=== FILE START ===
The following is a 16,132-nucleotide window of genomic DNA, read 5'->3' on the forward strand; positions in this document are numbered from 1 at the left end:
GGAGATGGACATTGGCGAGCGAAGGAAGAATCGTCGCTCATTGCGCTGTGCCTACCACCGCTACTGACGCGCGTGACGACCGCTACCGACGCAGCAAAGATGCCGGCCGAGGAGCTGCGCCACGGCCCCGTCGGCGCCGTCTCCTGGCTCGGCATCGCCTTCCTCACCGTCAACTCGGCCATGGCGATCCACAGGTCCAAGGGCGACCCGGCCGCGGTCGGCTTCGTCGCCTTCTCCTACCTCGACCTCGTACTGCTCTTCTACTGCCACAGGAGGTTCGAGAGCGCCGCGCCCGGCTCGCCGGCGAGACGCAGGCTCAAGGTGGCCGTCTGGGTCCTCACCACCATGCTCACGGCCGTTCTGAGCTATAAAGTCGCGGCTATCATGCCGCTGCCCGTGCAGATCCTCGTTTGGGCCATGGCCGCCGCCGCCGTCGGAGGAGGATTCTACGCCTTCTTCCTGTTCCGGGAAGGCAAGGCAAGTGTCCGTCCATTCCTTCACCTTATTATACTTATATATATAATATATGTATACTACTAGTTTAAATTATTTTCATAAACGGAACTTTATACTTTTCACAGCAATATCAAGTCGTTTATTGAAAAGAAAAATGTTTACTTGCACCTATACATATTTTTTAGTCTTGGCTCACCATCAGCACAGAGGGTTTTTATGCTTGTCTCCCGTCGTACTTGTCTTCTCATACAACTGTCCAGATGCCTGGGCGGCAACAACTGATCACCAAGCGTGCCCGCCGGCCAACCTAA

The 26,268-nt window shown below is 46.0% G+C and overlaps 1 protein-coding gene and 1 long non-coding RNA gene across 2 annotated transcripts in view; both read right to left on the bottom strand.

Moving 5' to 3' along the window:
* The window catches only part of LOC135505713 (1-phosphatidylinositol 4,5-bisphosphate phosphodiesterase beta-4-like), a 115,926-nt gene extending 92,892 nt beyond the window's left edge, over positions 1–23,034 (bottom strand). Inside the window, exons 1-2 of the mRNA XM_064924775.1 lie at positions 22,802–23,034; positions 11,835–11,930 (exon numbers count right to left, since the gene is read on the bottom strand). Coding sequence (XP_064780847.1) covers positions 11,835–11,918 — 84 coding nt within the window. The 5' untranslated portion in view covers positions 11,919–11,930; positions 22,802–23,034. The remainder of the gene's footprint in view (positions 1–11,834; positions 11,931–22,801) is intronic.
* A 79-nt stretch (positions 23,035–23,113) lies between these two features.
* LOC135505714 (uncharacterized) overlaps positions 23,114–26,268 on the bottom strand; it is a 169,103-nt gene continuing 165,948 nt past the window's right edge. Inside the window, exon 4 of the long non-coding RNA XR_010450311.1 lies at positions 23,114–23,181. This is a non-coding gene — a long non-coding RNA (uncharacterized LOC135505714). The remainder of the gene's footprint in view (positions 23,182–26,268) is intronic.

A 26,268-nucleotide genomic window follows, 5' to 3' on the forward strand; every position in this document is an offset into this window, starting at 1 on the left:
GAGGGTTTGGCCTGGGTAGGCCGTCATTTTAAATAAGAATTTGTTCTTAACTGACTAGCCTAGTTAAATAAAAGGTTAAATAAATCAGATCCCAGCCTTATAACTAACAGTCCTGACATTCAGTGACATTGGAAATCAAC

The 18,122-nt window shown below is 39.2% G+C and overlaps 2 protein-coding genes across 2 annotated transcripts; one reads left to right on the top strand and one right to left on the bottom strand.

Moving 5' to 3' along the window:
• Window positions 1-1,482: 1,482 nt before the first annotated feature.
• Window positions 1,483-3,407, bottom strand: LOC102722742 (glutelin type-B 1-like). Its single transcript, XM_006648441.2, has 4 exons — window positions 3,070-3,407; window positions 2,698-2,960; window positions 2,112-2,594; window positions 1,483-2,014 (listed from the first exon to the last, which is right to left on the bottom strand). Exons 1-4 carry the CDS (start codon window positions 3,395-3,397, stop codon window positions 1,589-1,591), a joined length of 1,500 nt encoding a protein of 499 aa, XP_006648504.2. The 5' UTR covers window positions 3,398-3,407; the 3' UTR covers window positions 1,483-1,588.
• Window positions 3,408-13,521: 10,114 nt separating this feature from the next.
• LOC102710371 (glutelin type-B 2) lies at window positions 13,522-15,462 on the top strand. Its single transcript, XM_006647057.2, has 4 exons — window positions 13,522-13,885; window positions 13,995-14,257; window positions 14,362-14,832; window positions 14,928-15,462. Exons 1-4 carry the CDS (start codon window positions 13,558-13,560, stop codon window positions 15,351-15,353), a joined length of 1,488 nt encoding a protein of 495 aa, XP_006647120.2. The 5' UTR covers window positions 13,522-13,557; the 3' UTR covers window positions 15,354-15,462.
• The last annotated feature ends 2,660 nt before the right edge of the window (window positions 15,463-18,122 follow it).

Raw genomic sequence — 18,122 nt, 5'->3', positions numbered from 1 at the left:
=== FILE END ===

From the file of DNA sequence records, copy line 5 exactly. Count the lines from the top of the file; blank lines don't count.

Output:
* The window catches only part of LOC135505713 (1-phosphatidylinositol 4,5-bisphosphate phosphodiesterase beta-4-like), a 115,926-nt gene extending 92,892 nt beyond the window's left edge, over positions 1–23,034 (bottom strand). Inside the window, exons 1-2 of the mRNA XM_064924775.1 lie at positions 22,802–23,034; positions 11,835–11,930 (exon numbers count right to left, since the gene is read on the bottom strand). Coding sequence (XP_064780847.1) covers positions 11,835–11,918 — 84 coding nt within the window. The 5' untranslated portion in view covers positions 11,919–11,930; positions 22,802–23,034. The remainder of the gene's footprint in view (positions 1–11,834; positions 11,931–22,801) is intronic.